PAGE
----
Updated: Nov 14, 2022
Dental emergencies are a common occurrence Hoschton, GA! If you need an emergency dentist in Hoschton, GA, we are here for you. Many things can cause a dental emergency, including tooth decay, gum disease, or a traumatic injury. If you have a sudden dental emergency, it's essential to know how to handle it.
What is a dental emergency?
Before we talk about how to treat your situation, you'll need to decide if you are having a true dental emergency. True dental emergencies must be handled immediately as they can quickly become life-threatening.
The following list contains symptoms that constitute a dental emergency:
Visible infection or exudate (usually in the form of a "fistula," which looks like a pimple on your gums)
Broken or accidentally extracted tooth
This list is not exhaustive, but having any of these symptoms is a dental emergency.
6 Common Dental Emergencies
First, it is important to understand that if you have pain or swelling, call us immediately at 706-658-2383. If our office is closed call 706-658-2383 or, if necessary you can go directly to your local hospital's emergency room.
1. Moderate to Extreme Toothache
If you are having moderate to extreme pain associated with a tooth or in your jaw, you are having a dental emergency, and you should call your dentist right away.
You can take over-the-counter pain medications as you would typically take for a headache, but it is likely that they will not help with the pain. You may also try applying a cold compress and rinsing with a saltwater solution (1/2 teaspoon of table salt in 8 ounces of water). However, these remedies will only alleviate some of the pain, and your toothache will not go away on its own.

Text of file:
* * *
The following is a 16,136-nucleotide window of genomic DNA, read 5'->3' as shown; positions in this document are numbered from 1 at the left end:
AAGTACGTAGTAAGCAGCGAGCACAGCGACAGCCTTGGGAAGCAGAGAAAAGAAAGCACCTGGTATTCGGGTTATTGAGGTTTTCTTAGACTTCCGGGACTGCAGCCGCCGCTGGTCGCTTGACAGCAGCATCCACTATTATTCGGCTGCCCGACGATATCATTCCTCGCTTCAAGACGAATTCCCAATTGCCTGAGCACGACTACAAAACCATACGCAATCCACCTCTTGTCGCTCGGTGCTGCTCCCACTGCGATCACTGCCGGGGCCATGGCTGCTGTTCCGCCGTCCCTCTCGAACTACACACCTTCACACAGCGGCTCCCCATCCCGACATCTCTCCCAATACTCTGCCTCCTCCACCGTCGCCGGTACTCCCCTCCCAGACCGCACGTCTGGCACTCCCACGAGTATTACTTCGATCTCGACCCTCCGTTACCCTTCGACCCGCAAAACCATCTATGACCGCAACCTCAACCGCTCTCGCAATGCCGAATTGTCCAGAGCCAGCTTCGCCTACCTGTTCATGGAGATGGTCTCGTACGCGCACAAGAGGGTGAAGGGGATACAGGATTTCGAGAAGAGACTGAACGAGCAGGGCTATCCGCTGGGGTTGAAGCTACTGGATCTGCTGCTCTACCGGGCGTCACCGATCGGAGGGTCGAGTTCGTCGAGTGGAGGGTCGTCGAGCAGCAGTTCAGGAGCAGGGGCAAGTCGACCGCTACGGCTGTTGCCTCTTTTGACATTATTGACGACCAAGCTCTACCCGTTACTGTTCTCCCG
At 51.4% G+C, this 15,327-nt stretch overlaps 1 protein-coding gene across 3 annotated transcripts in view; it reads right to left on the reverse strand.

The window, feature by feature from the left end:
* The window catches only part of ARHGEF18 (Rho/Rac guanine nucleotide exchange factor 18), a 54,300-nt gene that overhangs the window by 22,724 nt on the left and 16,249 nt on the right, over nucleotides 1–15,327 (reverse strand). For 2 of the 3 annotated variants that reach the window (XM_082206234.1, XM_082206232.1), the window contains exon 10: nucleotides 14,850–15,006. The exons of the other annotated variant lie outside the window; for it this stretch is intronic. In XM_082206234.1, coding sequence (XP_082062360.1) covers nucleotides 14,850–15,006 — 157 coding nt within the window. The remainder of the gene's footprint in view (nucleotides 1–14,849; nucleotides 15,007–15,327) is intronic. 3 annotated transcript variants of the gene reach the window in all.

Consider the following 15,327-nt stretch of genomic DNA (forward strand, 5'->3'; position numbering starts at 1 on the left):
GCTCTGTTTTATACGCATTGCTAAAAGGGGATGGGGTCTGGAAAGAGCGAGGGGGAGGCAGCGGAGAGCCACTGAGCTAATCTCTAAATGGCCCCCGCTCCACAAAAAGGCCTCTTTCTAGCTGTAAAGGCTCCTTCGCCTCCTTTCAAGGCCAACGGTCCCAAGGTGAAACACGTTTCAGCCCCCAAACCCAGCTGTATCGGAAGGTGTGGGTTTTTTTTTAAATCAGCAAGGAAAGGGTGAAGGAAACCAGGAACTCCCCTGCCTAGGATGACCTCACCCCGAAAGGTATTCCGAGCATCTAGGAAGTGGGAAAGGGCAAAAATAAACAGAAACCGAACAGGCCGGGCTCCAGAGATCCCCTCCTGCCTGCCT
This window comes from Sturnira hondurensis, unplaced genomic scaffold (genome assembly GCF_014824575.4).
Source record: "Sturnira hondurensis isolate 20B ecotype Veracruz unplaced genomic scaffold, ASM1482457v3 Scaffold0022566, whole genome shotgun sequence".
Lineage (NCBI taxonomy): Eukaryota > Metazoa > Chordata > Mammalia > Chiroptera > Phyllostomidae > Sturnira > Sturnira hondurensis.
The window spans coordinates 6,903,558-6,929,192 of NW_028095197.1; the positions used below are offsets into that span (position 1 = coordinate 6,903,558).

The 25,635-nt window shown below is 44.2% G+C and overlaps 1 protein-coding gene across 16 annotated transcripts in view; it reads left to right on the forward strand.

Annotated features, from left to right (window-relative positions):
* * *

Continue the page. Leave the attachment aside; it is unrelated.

2. Swollen Jaw / Face
If your jaw is swollen, the chances are high that you are also experiencing pain. Even without the pain symptom, it is imperative that you call your dentist as soon as you notice the swelling. As we stated earlier, if your dental office is closed and there is no one to contact for emergencies, you should immediately go to your local ER.
A swollen jaw is usually a sign of a deeply infected tooth. The infection can spread to your lymph nodes and into the rest of your head and neck. It may even spread to your heart. Facial swelling should be taken seriously as it is life-threatening.
3. Bleeding Gums
Now, we're not talking about bleeding after you floss! If you don't floss often, your gums will bleed after being flossed and sometimes even brushed. As long as the bleeding stops within a few moments, this is not a dental emergency.
However, if your gums bleed without provocation and do not stop, that is a dental emergency. This is especially true if the bleeding is accompanied by pain and swelling.
4. Visible Infection
In the earlier stages of infection, your face or jaw may not swell. However, any stage of infection is still a dental emergency, and you should call your dentist.